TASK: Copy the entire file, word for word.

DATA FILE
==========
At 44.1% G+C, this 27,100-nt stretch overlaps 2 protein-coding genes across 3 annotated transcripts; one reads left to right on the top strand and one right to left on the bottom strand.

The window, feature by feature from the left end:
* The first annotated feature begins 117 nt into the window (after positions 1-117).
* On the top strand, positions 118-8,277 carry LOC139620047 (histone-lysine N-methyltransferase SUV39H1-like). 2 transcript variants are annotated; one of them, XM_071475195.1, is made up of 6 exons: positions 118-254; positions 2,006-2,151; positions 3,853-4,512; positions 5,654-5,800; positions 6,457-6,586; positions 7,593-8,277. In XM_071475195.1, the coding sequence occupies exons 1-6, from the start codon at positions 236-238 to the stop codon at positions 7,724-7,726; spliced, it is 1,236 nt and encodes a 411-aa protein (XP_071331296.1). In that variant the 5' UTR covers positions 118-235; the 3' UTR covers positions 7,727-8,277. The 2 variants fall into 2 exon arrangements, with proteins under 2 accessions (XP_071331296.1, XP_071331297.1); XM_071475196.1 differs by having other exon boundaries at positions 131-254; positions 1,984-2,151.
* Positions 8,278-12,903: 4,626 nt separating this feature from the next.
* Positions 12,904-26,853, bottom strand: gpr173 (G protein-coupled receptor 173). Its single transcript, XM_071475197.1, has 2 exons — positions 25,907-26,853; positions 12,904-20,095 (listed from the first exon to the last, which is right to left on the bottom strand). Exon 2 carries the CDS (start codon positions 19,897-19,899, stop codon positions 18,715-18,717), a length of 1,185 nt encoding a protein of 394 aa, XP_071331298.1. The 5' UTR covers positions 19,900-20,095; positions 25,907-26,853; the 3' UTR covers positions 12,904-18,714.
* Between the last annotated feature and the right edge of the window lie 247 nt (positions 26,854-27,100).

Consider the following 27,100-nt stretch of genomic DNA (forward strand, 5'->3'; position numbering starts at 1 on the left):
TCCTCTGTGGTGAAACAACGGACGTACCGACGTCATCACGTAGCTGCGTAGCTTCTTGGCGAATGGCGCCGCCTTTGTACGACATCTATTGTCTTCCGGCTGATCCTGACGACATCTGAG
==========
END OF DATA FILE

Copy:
At 44.1% G+C, this 27,100-nt stretch overlaps 2 protein-coding genes across 3 annotated transcripts; one reads left to right on the top strand and one right to left on the bottom strand.

The window, feature by feature from the left end:
* The first annotated feature begins 117 nt into the window (after positions 1-117).
* On the top strand, positions 118-8,277 carry LOC139620047 (histone-lysine N-methyltransferase SUV39H1-like). 2 transcript variants are annotated; one of them, XM_071475195.1, is made up of 6 exons: positions 118-254; positions 2,006-2,151; positions 3,853-4,512; positions 5,654-5,800; positions 6,457-6,586; positions 7,593-8,277. In XM_071475195.1, the coding sequence occupies exons 1-6, from the start codon at positions 236-238 to the stop codon at positions 7,724-7,726; spliced, it is 1,236 nt and encodes a 411-aa protein (XP_071331296.1). In that variant the 5' UTR covers positions 118-235; the 3' UTR covers positions 7,727-8,277. The 2 variants fall into 2 exon arrangements, with proteins under 2 accessions (XP_071331296.1, XP_071331297.1); XM_071475196.1 differs by having other exon boundaries at positions 131-254; positions 1,984-2,151.
* Positions 8,278-12,903: 4,626 nt separating this feature from the next.
* Positions 12,904-26,853, bottom strand: gpr173 (G protein-coupled receptor 173). Its single transcript, XM_071475197.1, has 2 exons — positions 25,907-26,853; positions 12,904-20,095 (listed from the first exon to the last, which is right to left on the bottom strand). Exon 2 carries the CDS (start codon positions 19,897-19,899, stop codon positions 18,715-18,717), a length of 1,185 nt encoding a protein of 394 aa, XP_071331298.1. The 5' UTR covers positions 19,900-20,095; positions 25,907-26,853; the 3' UTR covers positions 12,904-18,714.
* Between the last annotated feature and the right edge of the window lie 247 nt (positions 26,854-27,100).

Consider the following 27,100-nt stretch of genomic DNA (forward strand, 5'->3'; position numbering starts at 1 on the left):
TCCTCTGTGGTGAAACAACGGACGTACCGACGTCATCACGTAGCTGCGTAGCTTCTTGGCGAATGGCGCCGCCTTTGTACGACATCTATTGTCTTCCGGCTGATCCTGACGACATCTGAG